|A Tribute to Matt Dillon
in 1964 and brought up in an Irish-Catholic, suburban New York family, Matt Dillon
was cherry-picked out of junior high to be cast in his first film, OVER THE EDGE (1979),
Jonathan Kaplans gruelingly honest portrait of teen alienation. His cocky, tough guy
charm and dark, incendiary good looks quickly led to more roles in such films as Tony
Bills MY BODYGUARD (1980) and Tim Hunters TEX (1982). For a while Dillon
seemed destined to be pigeonholed as a James Dean-esque misunderstood youth for the
1980s, with explosive roles in Francis Ford Coppolas RUMBLE FISH and THE
OUTSIDERS (both 1983). His delightful comic performance in FLAMINGO KID (1984) showed part
of his amazing range as an actor, followed by his breakout performance as the stoned title
character in DRUGSTORE COWBOY (1989).
Since then hes proven himself wonderfully adept at
comedy dark (TO DIE FOR) and bright (THERES SOMETHING ABOUT MARY), as well as
multi-dimensional roles in such offbeat dramas as THE SAINT OF FORT WASHINGTON and
neo-noirs like THE BIG TOWN and the exhilaratingly perverse WILD THINGS.
We are very pleased to welcome Matt Dillon
to the Lloyd E. Rigler Theatre at the Egyptian for a showcase of some of his finest films
as actor, as well as a special sneak preview of CITY OF GHOSTS, his debut film as
Friday, January 31 7:30 PM
Special Sneak Preview!
CITY OF GHOSTS, 2002, MGM/UA. Matt
Dillons debut film as director is not only an impressively intricate tapestry of
hothouse intrigue, but, as co-written by Dillon and frequent David Lynch collaborator
Barry Gifford, a dazzling evocation of what was best in the works of Graham Greene and
Joseph Conrad. Dillon stars as Jimmy Cremming, a con man on the lam who travels to
Cambodia in search of Marvin (James Caan), his mentor whom he believes has bilked
him out of his share in an elaborate insurance scam. What he encounters is a quicksand
pool of subterfuge and labyrinthine betrayal. With Stellan Skarsgard, Natascha McElhone
and Gerard Depardieu. Discussion following with
director Matt Dillon.
Saturday, February 1 5:00 PM
THE FLAMINGO KID, 1984, 20th
Century Fox, 100 min. Dir. Garry Marshall. Matt Dillons seemingly effortless gift
for comedy is spotlighted for the first time in this charming coming-of-age saga as he
portrays Jeffrey, a frustrated teen intoxicated with the country club lifestyle where he
works. Richard Crenna is the poker playing, high-rolling car dealer he idolizes, much to
the chagrin of Jeffreys father (Hector Elizondo). Life lessons are learned when
Jeffrey discovers his role model may not be all hes cracked up to be. An immensely
likeable entertainment and one of Dillons most popular early films. Discussion following with actor Matt Dillon.
Saturday, February 1 7:45 PM
DRUGSTORE COWBOY, 1989, Artisan,
100 min. Devilishly charming Matt Dillon is the head honcho of a quartet of
neerdowell addicts (the superb Kelly Lynch, James LeGros and Heather
Graham round out the foursome) who support their habits by robbing drugstores in the
mid-1970s northwest. Director Gus Van Sant expertly shifts his matter-of-fact
tone from humorous to gutwrenching, proving a potent force to be reckoned with in his
first major film. The picture that made critics stand up and really take notice of Matt
Dillons multi-faceted talent. With James Remar as Dillons cop nemesis and
William Burroughs as a junkie ex-priest.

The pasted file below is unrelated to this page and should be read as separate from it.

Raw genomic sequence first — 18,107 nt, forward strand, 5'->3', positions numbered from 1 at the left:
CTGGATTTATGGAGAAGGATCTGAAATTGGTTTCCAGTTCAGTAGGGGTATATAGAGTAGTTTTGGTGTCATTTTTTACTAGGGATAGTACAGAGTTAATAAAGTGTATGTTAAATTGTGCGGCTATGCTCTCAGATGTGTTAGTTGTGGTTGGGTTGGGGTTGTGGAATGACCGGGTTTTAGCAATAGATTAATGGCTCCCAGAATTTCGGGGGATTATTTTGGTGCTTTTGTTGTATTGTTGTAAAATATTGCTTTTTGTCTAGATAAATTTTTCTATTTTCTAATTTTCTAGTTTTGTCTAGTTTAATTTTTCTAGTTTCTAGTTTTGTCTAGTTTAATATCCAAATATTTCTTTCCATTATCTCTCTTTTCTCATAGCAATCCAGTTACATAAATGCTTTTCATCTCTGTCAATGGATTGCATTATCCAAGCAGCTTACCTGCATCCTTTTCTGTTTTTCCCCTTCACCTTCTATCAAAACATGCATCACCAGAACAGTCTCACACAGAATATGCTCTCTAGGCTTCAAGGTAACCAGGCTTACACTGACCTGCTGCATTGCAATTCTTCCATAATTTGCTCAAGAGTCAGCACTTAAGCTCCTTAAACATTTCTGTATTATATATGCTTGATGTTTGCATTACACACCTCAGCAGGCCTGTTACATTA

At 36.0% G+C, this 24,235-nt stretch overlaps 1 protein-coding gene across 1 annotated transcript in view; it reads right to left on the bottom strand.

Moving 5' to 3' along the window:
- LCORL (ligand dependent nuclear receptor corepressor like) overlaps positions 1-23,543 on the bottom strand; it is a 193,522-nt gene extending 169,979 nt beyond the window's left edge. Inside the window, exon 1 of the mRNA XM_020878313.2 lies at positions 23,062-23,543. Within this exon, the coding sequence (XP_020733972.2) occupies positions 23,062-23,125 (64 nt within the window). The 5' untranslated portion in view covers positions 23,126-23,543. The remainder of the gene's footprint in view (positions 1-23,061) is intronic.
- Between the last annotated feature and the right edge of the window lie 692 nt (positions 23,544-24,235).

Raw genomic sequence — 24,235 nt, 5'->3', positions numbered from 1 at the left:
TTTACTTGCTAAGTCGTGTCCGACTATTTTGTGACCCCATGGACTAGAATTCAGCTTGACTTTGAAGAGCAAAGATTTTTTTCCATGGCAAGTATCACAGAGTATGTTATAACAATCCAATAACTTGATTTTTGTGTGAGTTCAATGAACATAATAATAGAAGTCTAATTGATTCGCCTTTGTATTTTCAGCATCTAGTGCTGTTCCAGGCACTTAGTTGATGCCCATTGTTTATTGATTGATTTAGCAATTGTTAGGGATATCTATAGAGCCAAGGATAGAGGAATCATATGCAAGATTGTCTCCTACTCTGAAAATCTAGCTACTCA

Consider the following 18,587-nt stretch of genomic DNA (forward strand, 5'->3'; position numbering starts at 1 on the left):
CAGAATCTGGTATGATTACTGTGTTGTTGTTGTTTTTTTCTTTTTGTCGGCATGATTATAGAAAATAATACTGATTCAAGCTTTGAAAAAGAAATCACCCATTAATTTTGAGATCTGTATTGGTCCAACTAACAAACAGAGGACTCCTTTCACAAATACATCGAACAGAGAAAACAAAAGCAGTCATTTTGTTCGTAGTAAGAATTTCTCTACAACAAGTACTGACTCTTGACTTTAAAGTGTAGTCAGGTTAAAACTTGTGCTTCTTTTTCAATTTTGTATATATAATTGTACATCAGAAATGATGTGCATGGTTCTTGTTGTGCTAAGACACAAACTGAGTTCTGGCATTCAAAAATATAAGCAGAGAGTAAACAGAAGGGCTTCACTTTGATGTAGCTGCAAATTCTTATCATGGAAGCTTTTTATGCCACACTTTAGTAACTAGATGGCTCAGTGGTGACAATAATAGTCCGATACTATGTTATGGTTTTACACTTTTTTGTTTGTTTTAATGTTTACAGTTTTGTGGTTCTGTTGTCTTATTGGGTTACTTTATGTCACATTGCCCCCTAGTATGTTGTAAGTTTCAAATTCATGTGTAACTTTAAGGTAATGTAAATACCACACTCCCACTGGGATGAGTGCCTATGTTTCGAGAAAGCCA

WILD THINGS, 1998, Columbia, 108
min. Dir. John McNaughton. Part teen femme fatale fable and part amour fou epic,
WILD THINGS bristles with so much razor tongued dialogue and subversive plot twists,
youll have to pay close attention to keep your mind from twisting into a pretzel by
the devastating climax. Matt Dillon once again proves his versatility in the by
turns sympathetic and detestable role of a high school teacher accused by Neve Campbell
and Denise Richards of sexual abuse. Beware absolutely no one is who they
appear to be in this brilliant southern gothic neo-noir. Co-starring Kevin Bacon, Bill
Murray, Robert Wagner and Theresa Russell. Discussion
between films with Matt Dillon.
Sunday, February 2 4:00 PM
OVER THE EDGE, 1979, Warner Bros.,
95 min. Director Jonathan Kaplan, ably supported by a searing screenplay by Tim
Hunter and Charles Haas, delivers one of the most painfully honest and human depictions of
misunderstood teen frustration ever made. Upwardly mobile Colorado parents neglect their
kids while adding finishing touches to their idealized planned community, a situation that
finally mushrooms into a full-blown youth riot. In his film debut, Matt Dillon is
instantly recognizable star material as the wildest of the repressed teenagers. He leads
an exceptionally talented young cast that also includes Michael Eric Kramer, Pamela Ludwig
and Vincent Spano. Discussion following with actor Matt Dillon
and co-screenwriter Tim Hunter.
Sunday, February 2 7:00 PM
THE SAINT OF FORT
WASHINGTON, 1993, Warner Bros., 108 min. Tim Hunter (TEX, THE RIVERS
EDGE) directs this sympathetic portrait of down-on-their-luck homeless New Yorkers with Matt
Dillon as an untreated schizophrenic with aspirations as a photographer who encounters
an unlikely guardian angel in broken down Vietnam vet, Danny Glover. Ving Rhames is
memorably bigger-than-life as Little Leroy, a bully who zeroes in on Dillon for abuse.
With Nina Siemaszko, Rick Aviles.
TEX, 1982, Walt Disney, 103 min. Dir. Tim
Hunter. Excellent S.E. Hinton adaptation with Matt Dillon as a rambunctious
troubled teen who rebels against older brother Jim Metzlers guidance when their
mother dies and their father abandons them. A remarkably flavorful and
honest-slice-of-life with support from Ben Johnson, Meg Tilly and Emilio Estevez. Discussion between films with actor Matt Dillon and director Tim